Last modified: Monday, March 19, 2007
Danger? Men not working
IU ed school students focus on lack of male teachers in elementary, early childhood settings
FOR IMMEDIATE RELEASE
March 19, 2007
EDITORS: At the bottom of this release are audio comments that are available as mp3 files on the IU School of Education Website at http://education.indiana.edu/audio.html.
BLOOMINGTON, Ind. -- Historically low numbers of male teachers at the elementary and early childhood levels are the impetus for a new class offering at the IU School of Education in Bloomington. "Men in Education and the Male Teacher" is a graduate class developed by doctoral student Shaun Johnson.
According the National Education Association, the number of men working as elementary school teachers is at its lowest point in four decades. The NEA reports that only 9 percent of elementary school teachers are men. Less than a quarter of all public school teachers are male. The state of Indiana actually has one of the highest percentages of male public school teachers, at nearly 31 percent.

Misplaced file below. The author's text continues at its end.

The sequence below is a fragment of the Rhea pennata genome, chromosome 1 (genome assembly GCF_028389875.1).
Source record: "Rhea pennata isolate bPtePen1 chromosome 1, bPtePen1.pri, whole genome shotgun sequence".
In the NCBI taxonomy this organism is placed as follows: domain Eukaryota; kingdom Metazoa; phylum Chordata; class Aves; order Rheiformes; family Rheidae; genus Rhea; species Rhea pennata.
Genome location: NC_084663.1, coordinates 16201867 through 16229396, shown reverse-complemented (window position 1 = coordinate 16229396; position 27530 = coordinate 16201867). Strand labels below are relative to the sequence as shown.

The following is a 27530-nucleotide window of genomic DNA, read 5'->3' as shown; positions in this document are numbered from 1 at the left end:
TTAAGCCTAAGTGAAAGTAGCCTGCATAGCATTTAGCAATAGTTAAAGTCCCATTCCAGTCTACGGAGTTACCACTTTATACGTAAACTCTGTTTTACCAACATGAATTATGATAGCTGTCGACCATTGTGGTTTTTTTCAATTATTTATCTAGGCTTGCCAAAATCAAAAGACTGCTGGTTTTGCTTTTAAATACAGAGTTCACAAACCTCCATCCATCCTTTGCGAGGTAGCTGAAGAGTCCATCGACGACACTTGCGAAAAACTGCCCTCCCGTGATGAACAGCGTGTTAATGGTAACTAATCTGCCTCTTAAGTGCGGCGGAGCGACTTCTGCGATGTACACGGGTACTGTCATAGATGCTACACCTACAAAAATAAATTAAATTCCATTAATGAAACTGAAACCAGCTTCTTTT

Johnson's interest in the subject came out of his teaching experience — a year in a Washington, D.C. public school, then three at a school in Montgomery County, Md. Johnson said he "stuck out," particularly in Washington, where he was one of three men teaching alongside 45 female teachers. He also said he felt some colleagues and acquaintances didn't take him seriously as a professional both within and outside the school.
"I sort of got frustrated after a while with people telling me how 'cute' it is that I teach," Johnson said. "You know, 'isn't that adorable?' It was a profession to me and it still is, and I take it very seriously."